1974 Mazda 808 in Showroom Stock Sedan class

I flew the Corvette at Grattan Michigan in early 1973 which left me without a ride and with limited funding. Borrowed a friend's FV for a race at Blackhawk which left me quite broke but having qualified for an SCCA National Competition License that was my goal.

By the end of '73, I had a lot of parts but not enough to be competitive so sold off everything relating to Corvettes including the cars (took a semi and a flatbed to haul it all away) which provided funds for the next stage in my competition career.

At that time, the SCCA had created a new class, showroom stock sedan, which was designed to make racing affordable. Based on small econoboxes with very limited modifications allowed (mostly a roll bar and harnesses for safety) and limited to 165x13 tires. The concept was to allow cars to race for two years only both to bring in new cars and because two years was considered the maximum a stock sedan would be safe.

The list included things like Vegas and Pintos and Opels (sold by Buick) and a few imports like Toyota Corrolas

Now there was one important thing happening here. The 74 model year included several changes including 5 mph front bumpers and 2.5 mpg rear. This plus things like side impact standards meant that a '74 weighed several hundred pounds more than the '73s. Since the rule prohibited bumper removal by definition a 74 was slower than a 73. However the 73s would only be legal for one more year. Thinking long term I reasoned that if a 74 was obtained, the first year would be for learning and the second for winning. Right.

Now I prize balance over power and since the tires were limited in size, weight would make a big difference. So my first ranking was by weight of the '74 models and one stood out, the Mazda 808. I also liked the dash and steering wheel.

Now this was kind of an oddball and I suspect it was only imported to allow Mazda to meet emerging CAFE standards since the rotaries were thirsty. The 808 was essentially an RX-3 (lightest at the time) with a 1600 cc SOHC four & four speed. Curb weight 2100 lbs. Now there were bigger engines (Opel 1900, Vega 2300) but the 74 models were all considerably heavier.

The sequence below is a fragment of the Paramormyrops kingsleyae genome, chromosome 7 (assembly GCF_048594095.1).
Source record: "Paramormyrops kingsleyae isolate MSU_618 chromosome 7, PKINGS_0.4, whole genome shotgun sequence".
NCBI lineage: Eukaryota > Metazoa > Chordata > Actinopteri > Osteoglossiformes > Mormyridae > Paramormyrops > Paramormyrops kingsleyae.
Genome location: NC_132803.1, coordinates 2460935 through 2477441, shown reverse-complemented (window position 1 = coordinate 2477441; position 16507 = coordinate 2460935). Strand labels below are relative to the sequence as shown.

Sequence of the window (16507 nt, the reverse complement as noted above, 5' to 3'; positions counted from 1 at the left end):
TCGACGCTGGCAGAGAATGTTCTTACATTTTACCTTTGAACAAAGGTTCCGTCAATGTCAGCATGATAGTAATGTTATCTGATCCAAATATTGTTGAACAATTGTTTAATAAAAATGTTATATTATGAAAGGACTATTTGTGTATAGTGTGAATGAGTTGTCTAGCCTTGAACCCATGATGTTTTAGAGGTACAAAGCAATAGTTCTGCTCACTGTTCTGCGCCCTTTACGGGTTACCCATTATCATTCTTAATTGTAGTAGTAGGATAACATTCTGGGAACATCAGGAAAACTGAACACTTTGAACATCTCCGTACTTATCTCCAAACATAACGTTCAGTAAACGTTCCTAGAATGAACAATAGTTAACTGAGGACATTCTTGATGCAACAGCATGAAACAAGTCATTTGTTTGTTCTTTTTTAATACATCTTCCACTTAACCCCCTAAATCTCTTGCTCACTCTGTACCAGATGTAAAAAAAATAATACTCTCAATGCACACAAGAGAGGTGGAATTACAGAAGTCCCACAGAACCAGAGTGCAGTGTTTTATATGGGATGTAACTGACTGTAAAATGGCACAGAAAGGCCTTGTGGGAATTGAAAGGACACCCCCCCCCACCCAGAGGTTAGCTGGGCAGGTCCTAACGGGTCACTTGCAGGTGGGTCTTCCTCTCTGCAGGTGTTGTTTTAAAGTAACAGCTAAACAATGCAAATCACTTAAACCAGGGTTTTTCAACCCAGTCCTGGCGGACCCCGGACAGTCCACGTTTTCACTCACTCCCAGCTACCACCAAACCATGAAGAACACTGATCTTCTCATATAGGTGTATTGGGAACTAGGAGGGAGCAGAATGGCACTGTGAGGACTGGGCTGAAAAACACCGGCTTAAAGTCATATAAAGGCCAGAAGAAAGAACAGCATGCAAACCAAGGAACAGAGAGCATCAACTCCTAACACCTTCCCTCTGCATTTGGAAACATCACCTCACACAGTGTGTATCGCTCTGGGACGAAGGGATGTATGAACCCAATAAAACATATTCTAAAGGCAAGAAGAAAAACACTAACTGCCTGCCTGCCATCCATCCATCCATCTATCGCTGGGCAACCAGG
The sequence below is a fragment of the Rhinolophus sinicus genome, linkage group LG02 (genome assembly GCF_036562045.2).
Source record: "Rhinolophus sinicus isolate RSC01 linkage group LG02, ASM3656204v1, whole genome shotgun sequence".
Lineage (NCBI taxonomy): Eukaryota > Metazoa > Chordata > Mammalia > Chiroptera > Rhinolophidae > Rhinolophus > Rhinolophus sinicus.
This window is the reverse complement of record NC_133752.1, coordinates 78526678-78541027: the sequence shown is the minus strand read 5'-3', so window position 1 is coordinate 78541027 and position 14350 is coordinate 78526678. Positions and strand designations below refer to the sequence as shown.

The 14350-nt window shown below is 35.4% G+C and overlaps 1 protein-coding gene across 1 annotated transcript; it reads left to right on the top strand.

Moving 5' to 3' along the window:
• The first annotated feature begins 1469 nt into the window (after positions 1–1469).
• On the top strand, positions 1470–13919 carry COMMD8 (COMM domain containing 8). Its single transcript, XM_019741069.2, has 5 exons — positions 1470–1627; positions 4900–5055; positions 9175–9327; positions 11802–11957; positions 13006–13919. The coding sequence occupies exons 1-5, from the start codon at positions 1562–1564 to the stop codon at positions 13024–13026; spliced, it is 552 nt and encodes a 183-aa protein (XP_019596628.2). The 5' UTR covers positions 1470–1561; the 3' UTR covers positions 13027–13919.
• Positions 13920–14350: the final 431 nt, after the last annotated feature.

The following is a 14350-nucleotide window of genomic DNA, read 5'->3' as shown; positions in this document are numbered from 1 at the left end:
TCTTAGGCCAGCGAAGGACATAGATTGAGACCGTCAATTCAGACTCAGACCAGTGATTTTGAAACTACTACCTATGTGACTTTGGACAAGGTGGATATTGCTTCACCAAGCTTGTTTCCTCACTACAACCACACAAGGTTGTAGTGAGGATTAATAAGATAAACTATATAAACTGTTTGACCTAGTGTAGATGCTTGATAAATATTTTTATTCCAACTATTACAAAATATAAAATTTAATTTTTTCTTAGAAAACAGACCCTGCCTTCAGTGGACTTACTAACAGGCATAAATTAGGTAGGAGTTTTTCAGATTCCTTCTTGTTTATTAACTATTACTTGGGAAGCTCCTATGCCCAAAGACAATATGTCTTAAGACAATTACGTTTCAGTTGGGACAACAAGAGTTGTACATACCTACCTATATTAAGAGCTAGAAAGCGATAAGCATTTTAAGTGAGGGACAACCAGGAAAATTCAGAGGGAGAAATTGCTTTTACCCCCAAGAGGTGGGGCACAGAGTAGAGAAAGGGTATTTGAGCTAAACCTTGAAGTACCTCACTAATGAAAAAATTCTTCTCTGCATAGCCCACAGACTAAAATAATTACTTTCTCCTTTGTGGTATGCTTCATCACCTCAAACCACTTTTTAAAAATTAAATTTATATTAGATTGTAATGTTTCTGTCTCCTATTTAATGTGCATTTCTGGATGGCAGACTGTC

So an 808 coupe was obtained new for considerably less than the $3k MSRP which was difficult in a time of the first fuel crisis. It was then carefully broken in and tuned where possible. The engine proved more than willing, winding 6000 rpm with ease once breathing was opened up just a little.

The Mazda was a wonderful little car for the time. Light, agile, and proved a true sports car since could be daily driven and competitive in racing (have always felt it best to drive the same car you are racing. Just keeps you and it tuned. Note in the photos that the car is going around a corner on the inside & ahead of the competition with perfectly neutral steering.

74 midwestern racing season began. Race nearly evey weekend. Made easy since could load a few tools and couple od spares in the trunk and back set & just drive to the track. Magnetic numbers and class indicators.

Found I could outdrag just about anything in the class since the trans took to speed shifting without complaint and could jump someone alongside by a couple of feet on every shift. Also discovered that since stock mufflers were required (not catalysts yet), could often get someone ahead to open up a few feet in a turn by parping the hooter.

First race was going great when I literally melted the Dunlops so that when I came into the pits, it would not move again. Had to jack the car up to get them unstuck & left chunks on pavement. I do tend to drive quite hard.

Replaced the Dunlops with a set of Michelin XASs. Started my liking for Michelins that exists today. Would go through two tires each weekend. New tires on back, used on front. Made handling neutral where others were mostly understeering.

Followed a series of races where I would finish third or fourth behind the 73 Opels or an occasional 73 Pinto but ahead of all other '74s and many 73s. Life looked good.

Then at the end of the 74 season, the SCCA announced a rule change for 75: the '73s would be allowed to continue. The Mazda would not be winning.

Removed numbers and roll bar & made daily driver. Sold car just prior to move to Austin, Texas in early 75. Found other interests, primarily autocrossing. Was the last time I ran an SCCA road race.